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Are you Twisted?
(or the long promised tutorial on Twisty Beads)

This is a very fun style to make. The process is quite simple, exploiting a distortion effect from a trail of clear glass coiled around a base bead. I'm excited to see the variety of color in the beads made using this tutorial, because the base bead is entirely up to you! Feel free to contact me with questions.

Step 1
Make a base bead in just about any style. For first practice beads at least, avoid colors that tend to bleed into surrounding colors. Though the “twisty” look will be easy to achieve with softer base colors, you may end up with colors bleeding underneath the final encasing, which usually doesn’t look so great. Many of the transparent Effetre colors work well, since they tend to be a little more firm in the flame than many Effetre opaques. I usually start with a base bead shape that is longer than wide, though I’ve done round shapes as well. For this particular bead I chose a base of transparent grey, covered in silver foil. After burnishing and then burning off the foil, I added a number of colors of reduction frit and melted them in.

Step 2
Heat a rod of clear in the flame. I use Lauscha clear, and its viscosity helps with keeping an even trail when making the bead. Holding the bead below the flame and the clear in the flame, lightly "catch" the rod of clear on the end of one bead and trail a long spiral of clear around the bead. Keep the base bead cool and the clear hot. Keep the trail as uniform in thickness as possible (this is a great exercise for heat control). Make sure that the trail doesn’t touch the previous coil of clear; this is important in maintaining the “twisty” part of the bead! However, I find the effect works best if the coils are fairly close together. Otherwise, instead of sharper ridges, the finished bead will have more of a spiraled “plateau” look (this can be neat too, but I like the sharp ridges better).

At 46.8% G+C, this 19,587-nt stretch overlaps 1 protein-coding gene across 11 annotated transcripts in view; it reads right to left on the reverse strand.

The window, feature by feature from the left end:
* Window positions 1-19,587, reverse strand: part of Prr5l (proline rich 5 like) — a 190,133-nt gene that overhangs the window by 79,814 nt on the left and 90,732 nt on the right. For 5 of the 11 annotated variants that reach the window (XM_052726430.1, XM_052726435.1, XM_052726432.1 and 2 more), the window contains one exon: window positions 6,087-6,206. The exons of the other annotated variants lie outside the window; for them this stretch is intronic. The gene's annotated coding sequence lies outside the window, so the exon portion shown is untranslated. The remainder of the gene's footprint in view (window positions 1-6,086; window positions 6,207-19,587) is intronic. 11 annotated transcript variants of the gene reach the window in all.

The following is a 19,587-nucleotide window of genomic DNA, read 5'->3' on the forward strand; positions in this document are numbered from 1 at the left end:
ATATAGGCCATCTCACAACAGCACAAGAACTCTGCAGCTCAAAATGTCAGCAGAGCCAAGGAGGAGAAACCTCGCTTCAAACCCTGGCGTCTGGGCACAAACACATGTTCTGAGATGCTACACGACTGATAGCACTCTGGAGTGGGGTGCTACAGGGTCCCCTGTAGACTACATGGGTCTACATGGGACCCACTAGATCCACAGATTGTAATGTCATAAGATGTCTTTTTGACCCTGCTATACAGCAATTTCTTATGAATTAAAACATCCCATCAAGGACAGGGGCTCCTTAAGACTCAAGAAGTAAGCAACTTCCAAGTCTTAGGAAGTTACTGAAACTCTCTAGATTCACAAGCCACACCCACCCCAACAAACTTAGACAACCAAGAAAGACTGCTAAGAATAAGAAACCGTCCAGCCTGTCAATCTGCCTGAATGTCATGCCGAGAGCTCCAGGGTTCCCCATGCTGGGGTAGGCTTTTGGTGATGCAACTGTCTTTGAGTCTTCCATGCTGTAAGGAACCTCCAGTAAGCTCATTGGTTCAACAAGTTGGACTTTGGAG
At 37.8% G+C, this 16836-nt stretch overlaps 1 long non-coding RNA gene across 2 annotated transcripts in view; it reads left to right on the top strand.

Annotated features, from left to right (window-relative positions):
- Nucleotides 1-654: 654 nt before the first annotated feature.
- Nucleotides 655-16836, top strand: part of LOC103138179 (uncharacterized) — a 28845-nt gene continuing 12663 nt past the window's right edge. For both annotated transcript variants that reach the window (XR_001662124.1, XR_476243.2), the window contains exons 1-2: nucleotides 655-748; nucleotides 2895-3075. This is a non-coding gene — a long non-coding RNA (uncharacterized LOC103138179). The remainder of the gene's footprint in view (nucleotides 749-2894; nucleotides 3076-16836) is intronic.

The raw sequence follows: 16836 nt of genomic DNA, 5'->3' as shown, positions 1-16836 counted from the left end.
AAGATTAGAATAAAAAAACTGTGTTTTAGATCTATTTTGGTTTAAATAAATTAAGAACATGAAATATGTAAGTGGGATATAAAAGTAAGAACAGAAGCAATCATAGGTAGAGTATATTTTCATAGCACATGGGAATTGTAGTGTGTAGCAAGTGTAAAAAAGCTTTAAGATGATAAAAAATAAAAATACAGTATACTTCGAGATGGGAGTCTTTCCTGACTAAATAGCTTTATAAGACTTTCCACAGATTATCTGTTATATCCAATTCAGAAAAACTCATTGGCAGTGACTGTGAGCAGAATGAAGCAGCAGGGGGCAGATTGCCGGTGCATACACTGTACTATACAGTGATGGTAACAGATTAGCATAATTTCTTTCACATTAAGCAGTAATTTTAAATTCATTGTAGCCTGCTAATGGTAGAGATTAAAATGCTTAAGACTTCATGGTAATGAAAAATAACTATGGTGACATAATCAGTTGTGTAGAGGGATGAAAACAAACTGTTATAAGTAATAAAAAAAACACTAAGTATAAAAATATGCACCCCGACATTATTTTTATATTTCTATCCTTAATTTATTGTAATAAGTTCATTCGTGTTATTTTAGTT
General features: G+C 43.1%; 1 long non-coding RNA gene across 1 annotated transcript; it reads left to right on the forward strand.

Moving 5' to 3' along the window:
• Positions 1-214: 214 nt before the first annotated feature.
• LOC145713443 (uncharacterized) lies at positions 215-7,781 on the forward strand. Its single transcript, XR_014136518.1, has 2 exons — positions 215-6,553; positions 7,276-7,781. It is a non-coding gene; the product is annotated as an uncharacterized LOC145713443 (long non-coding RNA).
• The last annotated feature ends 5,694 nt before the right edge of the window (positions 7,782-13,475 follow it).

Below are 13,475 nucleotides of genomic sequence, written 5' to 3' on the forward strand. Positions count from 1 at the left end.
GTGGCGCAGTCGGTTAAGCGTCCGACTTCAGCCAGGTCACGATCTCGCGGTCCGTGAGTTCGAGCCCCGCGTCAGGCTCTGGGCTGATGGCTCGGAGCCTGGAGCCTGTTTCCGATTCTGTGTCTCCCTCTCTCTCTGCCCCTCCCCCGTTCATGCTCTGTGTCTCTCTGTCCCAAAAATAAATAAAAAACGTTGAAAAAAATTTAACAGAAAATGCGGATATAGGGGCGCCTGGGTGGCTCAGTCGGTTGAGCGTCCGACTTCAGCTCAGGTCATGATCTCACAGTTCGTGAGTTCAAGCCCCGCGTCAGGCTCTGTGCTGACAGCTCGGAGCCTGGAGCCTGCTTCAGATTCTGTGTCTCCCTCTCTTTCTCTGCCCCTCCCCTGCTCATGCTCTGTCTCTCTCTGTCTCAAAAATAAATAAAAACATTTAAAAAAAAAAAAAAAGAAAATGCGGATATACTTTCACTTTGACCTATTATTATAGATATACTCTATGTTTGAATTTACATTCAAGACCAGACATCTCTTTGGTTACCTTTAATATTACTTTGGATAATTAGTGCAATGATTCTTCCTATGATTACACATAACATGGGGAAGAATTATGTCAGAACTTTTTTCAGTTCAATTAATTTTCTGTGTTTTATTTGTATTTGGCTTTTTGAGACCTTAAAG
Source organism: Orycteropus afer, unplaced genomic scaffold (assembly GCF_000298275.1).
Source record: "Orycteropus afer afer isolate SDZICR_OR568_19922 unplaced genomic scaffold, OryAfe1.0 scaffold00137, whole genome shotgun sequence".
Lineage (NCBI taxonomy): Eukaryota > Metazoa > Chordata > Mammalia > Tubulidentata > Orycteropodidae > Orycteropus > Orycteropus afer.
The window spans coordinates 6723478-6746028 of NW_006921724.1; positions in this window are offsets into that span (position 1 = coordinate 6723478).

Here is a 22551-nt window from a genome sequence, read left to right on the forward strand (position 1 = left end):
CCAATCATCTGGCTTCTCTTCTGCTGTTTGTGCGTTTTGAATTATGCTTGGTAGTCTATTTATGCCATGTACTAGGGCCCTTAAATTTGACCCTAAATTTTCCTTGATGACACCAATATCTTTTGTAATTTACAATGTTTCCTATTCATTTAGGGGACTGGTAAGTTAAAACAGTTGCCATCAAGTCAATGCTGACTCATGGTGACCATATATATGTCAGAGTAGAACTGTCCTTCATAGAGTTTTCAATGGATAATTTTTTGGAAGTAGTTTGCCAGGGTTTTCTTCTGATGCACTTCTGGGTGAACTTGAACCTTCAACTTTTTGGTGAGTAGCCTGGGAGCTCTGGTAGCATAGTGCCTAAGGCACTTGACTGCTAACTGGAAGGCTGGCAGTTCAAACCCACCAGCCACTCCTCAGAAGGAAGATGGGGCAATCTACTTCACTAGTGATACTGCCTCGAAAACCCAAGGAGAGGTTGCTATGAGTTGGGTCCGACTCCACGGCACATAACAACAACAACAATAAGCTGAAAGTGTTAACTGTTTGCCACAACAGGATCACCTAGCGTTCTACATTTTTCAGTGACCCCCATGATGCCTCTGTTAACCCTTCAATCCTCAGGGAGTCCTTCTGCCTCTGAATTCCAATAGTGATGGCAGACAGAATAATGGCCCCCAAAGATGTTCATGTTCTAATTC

FYI: I use the end of the mandrel to wipe off any bubbly or scummy ends of clear rods.

Step 3
Repeat Step 2, directly over the previous trail of clear. The idea in doing this is to have thick ridges of clear so you can get a good distortion effect (this also helps to create sharp ridges and prevent “plateaus”). Working from one end of the bead to the other, melt in the clear spiral. Keep the entire bead in the flame (rather than just the coil), since the idea is to get the clear to melt into the bead and allow the base color to “bleed” in between the coils of clear.

Step 4
After melting in the clear, gently shape your bead to even out ends and get your desired shape. Cool slightly, and encase the bead, taking care not to smear the thin ridges of color you’ve formed in Step 3 (this is where it helps to use “stickier” base colors). I use a stripe encasing, running the clear parallel to the mandrel. I make one stripe of clear and add more stripes on either side to prevent any single area from getting too hot. Melt in the encasing, and gently marver to restore shape. I messed up the encasing on one end of this bead, so my “quick fix” was to add encaps in cobalt blue transparent glass.

Step 5
Using mashers, flatten the bead. This helps to make the “twisty” effect even more pronounced, by emphasizing the distortion effect from clear. Ensure that you’ve evenly flattened the bead. Remove any stress marks in the flame. Give the bead a final flame polish, and pop the twisty bead into the kiln.

And the finished piece:

© 2004-2005 Margaret Zinser
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